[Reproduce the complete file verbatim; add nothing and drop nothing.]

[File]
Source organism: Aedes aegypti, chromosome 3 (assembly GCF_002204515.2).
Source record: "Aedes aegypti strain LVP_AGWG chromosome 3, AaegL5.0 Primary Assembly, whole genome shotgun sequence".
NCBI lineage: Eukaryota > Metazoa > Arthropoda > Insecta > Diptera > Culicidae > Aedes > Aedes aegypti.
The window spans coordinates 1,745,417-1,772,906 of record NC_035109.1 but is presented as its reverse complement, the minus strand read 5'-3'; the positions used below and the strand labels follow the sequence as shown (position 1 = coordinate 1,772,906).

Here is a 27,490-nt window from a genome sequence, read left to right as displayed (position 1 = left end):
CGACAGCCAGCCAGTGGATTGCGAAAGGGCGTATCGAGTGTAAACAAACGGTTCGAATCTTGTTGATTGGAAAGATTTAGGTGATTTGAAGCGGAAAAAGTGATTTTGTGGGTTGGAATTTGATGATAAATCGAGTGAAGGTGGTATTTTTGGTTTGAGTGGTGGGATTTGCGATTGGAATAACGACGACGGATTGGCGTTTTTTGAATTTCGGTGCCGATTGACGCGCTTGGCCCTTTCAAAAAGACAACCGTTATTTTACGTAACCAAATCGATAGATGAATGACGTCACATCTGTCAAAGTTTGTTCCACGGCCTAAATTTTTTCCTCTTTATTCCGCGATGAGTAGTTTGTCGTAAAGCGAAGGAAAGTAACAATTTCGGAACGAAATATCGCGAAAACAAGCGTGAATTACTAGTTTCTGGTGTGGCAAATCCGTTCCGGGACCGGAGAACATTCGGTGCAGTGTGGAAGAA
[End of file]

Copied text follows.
Source organism: Aedes aegypti, chromosome 3 (assembly GCF_002204515.2).
Source record: "Aedes aegypti strain LVP_AGWG chromosome 3, AaegL5.0 Primary Assembly, whole genome shotgun sequence".
NCBI lineage: Eukaryota > Metazoa > Arthropoda > Insecta > Diptera > Culicidae > Aedes > Aedes aegypti.
The window spans coordinates 1,745,417-1,772,906 of record NC_035109.1 but is presented as its reverse complement, the minus strand read 5'-3'; the positions used below and the strand labels follow the sequence as shown (position 1 = coordinate 1,772,906).

Here is a 27,490-nt window from a genome sequence, read left to right as displayed (position 1 = left end):
CGACAGCCAGCCAGTGGATTGCGAAAGGGCGTATCGAGTGTAAACAAACGGTTCGAATCTTGTTGATTGGAAAGATTTAGGTGATTTGAAGCGGAAAAAGTGATTTTGTGGGTTGGAATTTGATGATAAATCGAGTGAAGGTGGTATTTTTGGTTTGAGTGGTGGGATTTGCGATTGGAATAACGACGACGGATTGGCGTTTTTTGAATTTCGGTGCCGATTGACGCGCTTGGCCCTTTCAAAAAGACAACCGTTATTTTACGTAACCAAATCGATAGATGAATGACGTCACATCTGTCAAAGTTTGTTCCACGGCCTAAATTTTTTCCTCTTTATTCCGCGATGAGTAGTTTGTCGTAAAGCGAAGGAAAGTAACAATTTCGGAACGAAATATCGCGAAAACAAGCGTGAATTACTAGTTTCTGGTGTGGCAAATCCGTTCCGGGACCGGAGAACATTCGGTGCAGTGTGGAAGAA